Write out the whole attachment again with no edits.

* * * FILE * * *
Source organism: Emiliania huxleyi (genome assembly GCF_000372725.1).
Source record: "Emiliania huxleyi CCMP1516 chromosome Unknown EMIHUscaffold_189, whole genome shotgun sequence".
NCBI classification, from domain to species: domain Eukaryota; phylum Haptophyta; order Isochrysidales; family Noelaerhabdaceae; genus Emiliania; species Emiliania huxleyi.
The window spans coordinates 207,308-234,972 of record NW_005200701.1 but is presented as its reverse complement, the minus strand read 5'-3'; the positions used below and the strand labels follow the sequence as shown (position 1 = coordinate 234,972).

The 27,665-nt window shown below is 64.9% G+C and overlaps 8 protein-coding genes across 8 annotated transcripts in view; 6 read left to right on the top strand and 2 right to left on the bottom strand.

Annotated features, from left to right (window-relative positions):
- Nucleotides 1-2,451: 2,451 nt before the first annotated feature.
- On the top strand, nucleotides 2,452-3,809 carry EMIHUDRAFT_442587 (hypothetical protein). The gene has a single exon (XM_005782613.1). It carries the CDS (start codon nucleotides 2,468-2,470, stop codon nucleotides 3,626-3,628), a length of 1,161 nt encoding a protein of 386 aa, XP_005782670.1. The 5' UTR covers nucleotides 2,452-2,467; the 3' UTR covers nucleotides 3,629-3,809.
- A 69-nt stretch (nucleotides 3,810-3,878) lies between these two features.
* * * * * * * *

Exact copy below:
Source organism: Emiliania huxleyi (genome assembly GCF_000372725.1).
Source record: "Emiliania huxleyi CCMP1516 chromosome Unknown EMIHUscaffold_189, whole genome shotgun sequence".
NCBI classification, from domain to species: domain Eukaryota; phylum Haptophyta; order Isochrysidales; family Noelaerhabdaceae; genus Emiliania; species Emiliania huxleyi.
The window spans coordinates 207,308-234,972 of record NW_005200701.1 but is presented as its reverse complement, the minus strand read 5'-3'; the positions used below and the strand labels follow the sequence as shown (position 1 = coordinate 234,972).

The 27,665-nt window shown below is 64.9% G+C and overlaps 8 protein-coding genes across 8 annotated transcripts in view; 6 read left to right on the top strand and 2 right to left on the bottom strand.

Annotated features, from left to right (window-relative positions):
- Nucleotides 1-2,451: 2,451 nt before the first annotated feature.
- On the top strand, nucleotides 2,452-3,809 carry EMIHUDRAFT_442587 (hypothetical protein). The gene has a single exon (XM_005782613.1). It carries the CDS (start codon nucleotides 2,468-2,470, stop codon nucleotides 3,626-3,628), a length of 1,161 nt encoding a protein of 386 aa, XP_005782670.1. The 5' UTR covers nucleotides 2,452-2,467; the 3' UTR covers nucleotides 3,629-3,809.
- A 69-nt stretch (nucleotides 3,810-3,878) lies between these two features.